Saturday, 26 November 2011

Why we should lead our children under the hill, through the clouds and down the rabbit hole.



I have been thinking a lot about my job this week (triggered by the calls for industrial action by my union).  It has made me examine what it is I do and, perhaps more importantly, why I do it.

I often think about the gifts I was given by the educators in my life:  My dad, who taught me how to look and really see what was in the world.  Every Sunday we would walk; woods, canals, fields and meadows.  He taught me the names of plants, insects and animals; he showed me where to find their homes and their feeding grounds.  My mum: who taught me how to knit, cook and listen; she shared her love of stories.  I can remember sitting on the floor listening to her read to me; something we continued to share until I was 12 (at which point her eyesight failed her finally and she could no longer read at all).
I think about the friends and family. Norman Hawley, who was my dad's best friend, he kept chickens and geese; cats and dogs.  He gave me so much I cannot even begin to describe it,  a true Derby-shire countryman, he imparted wisdom and knowledge; humour and love.

My grandparents, each with their own skills and passions, experiences and histories that they shared freely.  I know about Cockney rhyming slang and what it was like on Covent Garden market (when it was a real market); I know what ploughing champions did to get their horses ready; I know how to make left overs stretch and stretch; I know what a tailor really does; I know what it was like to grow up in the Potteries and how teapots were really made.  All this before I even went to school.  I give thanks to these people, they gave me the key to the beautiful garden and helped me to open the door and go through.



I was very fortunate, my primary school was one of those that exemplified all that is good about state education.  A small school, with a range of children (although few ethnic families).  We were taught by a dedicated and enthusiastic staff, under the watchful eye of the most wonderful headmaster.  I was taught to love stories, music and drama;  I was coached through maths and had my interest in the world nurtured.  We had a fantastic school field that backed onto the local farm, we were surrounded by trees at the back and houses at the front.  We had a school pond, complete with frogspawn and mini-beasts (dragonfly larvae et al).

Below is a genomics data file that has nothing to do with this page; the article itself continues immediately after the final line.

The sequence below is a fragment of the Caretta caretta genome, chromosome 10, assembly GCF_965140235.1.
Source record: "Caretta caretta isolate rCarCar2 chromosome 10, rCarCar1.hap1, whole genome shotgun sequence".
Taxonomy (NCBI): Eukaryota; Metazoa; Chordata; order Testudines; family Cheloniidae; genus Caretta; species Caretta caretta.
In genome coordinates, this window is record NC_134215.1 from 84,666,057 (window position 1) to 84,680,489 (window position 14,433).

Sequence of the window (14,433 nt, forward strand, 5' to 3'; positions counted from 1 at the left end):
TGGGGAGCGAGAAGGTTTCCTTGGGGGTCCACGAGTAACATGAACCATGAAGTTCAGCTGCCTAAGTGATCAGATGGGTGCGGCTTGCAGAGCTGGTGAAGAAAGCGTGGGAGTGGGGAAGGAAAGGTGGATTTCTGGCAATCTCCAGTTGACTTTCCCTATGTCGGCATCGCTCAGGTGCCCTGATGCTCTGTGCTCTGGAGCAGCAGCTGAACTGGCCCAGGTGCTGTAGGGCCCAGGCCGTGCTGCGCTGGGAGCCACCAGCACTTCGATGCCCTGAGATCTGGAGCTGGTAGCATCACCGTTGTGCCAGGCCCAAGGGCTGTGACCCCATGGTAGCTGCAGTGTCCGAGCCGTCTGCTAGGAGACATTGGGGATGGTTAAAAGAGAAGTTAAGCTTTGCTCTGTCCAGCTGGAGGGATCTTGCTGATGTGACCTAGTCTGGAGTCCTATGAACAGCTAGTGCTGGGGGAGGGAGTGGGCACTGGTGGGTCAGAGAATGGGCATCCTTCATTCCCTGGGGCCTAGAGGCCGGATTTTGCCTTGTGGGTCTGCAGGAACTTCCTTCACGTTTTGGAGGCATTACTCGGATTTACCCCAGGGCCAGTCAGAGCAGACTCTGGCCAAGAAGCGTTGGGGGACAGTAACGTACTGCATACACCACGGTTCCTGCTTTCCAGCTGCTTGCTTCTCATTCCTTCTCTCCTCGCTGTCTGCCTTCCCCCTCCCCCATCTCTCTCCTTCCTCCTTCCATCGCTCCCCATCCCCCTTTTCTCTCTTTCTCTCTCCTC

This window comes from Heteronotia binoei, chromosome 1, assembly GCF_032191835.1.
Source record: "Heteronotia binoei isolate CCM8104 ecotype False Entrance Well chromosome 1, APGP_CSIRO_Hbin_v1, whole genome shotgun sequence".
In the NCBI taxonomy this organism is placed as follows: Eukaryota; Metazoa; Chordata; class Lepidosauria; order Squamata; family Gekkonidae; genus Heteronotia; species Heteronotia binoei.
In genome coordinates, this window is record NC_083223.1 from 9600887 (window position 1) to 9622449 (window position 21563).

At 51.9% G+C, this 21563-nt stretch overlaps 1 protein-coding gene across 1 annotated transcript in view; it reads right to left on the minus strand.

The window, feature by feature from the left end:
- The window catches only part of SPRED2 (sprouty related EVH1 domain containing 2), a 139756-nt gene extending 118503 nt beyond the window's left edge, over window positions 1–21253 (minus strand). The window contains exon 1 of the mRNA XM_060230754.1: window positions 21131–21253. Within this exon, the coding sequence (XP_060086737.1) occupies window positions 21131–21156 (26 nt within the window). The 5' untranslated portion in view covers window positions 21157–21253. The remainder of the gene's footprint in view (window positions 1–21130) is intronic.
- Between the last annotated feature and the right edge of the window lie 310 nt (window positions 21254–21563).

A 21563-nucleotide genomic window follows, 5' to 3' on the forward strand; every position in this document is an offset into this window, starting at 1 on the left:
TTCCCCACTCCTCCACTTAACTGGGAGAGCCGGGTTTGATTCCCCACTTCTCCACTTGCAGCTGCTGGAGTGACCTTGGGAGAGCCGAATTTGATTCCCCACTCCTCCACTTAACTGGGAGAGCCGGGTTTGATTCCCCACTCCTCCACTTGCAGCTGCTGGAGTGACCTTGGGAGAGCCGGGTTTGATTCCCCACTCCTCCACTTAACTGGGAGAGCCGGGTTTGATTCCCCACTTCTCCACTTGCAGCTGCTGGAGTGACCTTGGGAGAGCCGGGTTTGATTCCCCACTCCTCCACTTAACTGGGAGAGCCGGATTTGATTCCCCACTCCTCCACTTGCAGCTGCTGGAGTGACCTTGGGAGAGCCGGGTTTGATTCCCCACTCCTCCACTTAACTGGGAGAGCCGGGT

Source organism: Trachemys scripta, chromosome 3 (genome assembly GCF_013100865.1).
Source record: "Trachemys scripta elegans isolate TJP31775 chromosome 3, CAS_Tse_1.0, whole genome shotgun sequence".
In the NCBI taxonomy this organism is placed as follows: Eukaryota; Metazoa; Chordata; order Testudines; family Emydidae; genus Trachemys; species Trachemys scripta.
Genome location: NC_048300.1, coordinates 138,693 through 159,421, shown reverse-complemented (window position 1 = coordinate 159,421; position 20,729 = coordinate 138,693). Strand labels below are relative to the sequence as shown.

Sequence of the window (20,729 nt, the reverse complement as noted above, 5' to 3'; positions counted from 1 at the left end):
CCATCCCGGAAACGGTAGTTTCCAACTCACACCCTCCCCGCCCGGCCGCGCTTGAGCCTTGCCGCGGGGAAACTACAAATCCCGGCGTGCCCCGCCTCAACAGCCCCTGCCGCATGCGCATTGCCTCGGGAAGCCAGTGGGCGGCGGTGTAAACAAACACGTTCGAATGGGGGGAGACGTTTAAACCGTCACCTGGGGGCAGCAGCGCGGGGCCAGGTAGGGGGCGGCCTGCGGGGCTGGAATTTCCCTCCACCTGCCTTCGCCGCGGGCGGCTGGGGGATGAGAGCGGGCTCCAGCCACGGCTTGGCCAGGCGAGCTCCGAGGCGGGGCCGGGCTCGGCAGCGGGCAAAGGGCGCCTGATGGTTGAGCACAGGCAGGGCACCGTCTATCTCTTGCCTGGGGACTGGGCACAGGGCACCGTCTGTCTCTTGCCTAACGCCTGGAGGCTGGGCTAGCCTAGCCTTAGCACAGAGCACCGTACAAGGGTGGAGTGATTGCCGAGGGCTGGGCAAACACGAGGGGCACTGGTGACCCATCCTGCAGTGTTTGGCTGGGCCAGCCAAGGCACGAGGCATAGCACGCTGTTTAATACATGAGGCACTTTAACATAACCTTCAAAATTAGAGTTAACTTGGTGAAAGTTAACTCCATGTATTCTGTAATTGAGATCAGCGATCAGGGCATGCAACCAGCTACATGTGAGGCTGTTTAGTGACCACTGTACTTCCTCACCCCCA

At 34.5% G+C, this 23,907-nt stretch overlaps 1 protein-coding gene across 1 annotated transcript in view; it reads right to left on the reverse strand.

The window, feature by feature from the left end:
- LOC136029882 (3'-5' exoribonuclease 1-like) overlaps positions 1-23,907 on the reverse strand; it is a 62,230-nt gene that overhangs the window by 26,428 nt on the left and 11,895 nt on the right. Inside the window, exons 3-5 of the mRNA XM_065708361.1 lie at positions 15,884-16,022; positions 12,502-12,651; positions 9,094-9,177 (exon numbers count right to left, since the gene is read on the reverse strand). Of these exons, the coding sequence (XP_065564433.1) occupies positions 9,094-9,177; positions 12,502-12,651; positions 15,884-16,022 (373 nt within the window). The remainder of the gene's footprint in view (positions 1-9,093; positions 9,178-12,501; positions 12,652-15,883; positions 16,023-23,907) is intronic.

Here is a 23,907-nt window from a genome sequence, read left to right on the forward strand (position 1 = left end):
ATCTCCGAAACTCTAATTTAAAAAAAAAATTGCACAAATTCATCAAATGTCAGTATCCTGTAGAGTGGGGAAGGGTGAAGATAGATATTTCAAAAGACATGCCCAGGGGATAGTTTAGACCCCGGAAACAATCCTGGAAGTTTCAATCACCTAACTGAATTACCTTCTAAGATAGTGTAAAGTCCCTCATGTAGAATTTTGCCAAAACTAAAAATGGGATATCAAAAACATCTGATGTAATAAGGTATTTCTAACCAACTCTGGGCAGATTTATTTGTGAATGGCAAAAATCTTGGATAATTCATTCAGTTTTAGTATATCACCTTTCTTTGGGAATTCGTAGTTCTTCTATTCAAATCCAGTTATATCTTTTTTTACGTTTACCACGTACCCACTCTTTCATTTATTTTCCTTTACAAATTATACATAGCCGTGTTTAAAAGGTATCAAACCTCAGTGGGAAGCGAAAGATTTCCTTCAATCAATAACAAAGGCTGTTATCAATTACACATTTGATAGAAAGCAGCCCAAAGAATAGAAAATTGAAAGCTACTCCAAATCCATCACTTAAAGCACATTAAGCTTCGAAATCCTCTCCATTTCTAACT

I was read marvellous tales, which spurred me on to learn to read them for myself.  I was taught to paint and draw, to this day I can still remember making the collage of the Highwayman, that hung outside the classroom door.  I can remember being taken to Foxton Locks to see how canals move water up hill.
I will never forget our wonderful supply teacher, Mr Staniforth, who taught me coordinates through drawing; we made fish and string pictures using maths principles (I finally saw some point to numbers).

Later on I was inspired and taught by a range of good teachers:  Mrs Robinson, Mr Grimes, Mr Jelly, Mr Tidmarsh;  names that conjure up images of lessons I didn't want to leave, achievements I did not think I was capable of.  Sadly in this list there are others who demotivated me and left me dispirited.  People who seemed not to like teaching, were irritated by children; who thought current politics was more important than the next generation.

All of this made me who I am; these people shaped my ability to learn and opened the doors to the things I have enjoyed as I have grown.  They are the people I draw upon to help my own children, often considering what they would do to help me..



Now it is me who is in the position to inspire, motivate and encourage the love of learning.  It is an amazing role!

I have always thought of learning as a voyage into uncharted waters, led by the maps of others. I think of myself as the helmsman, who keeps the ship moving, helping to steer it in the direction that the children need.
When you consider that the current climate, it is extremely hard to steer through and the waters are rather choppy right now.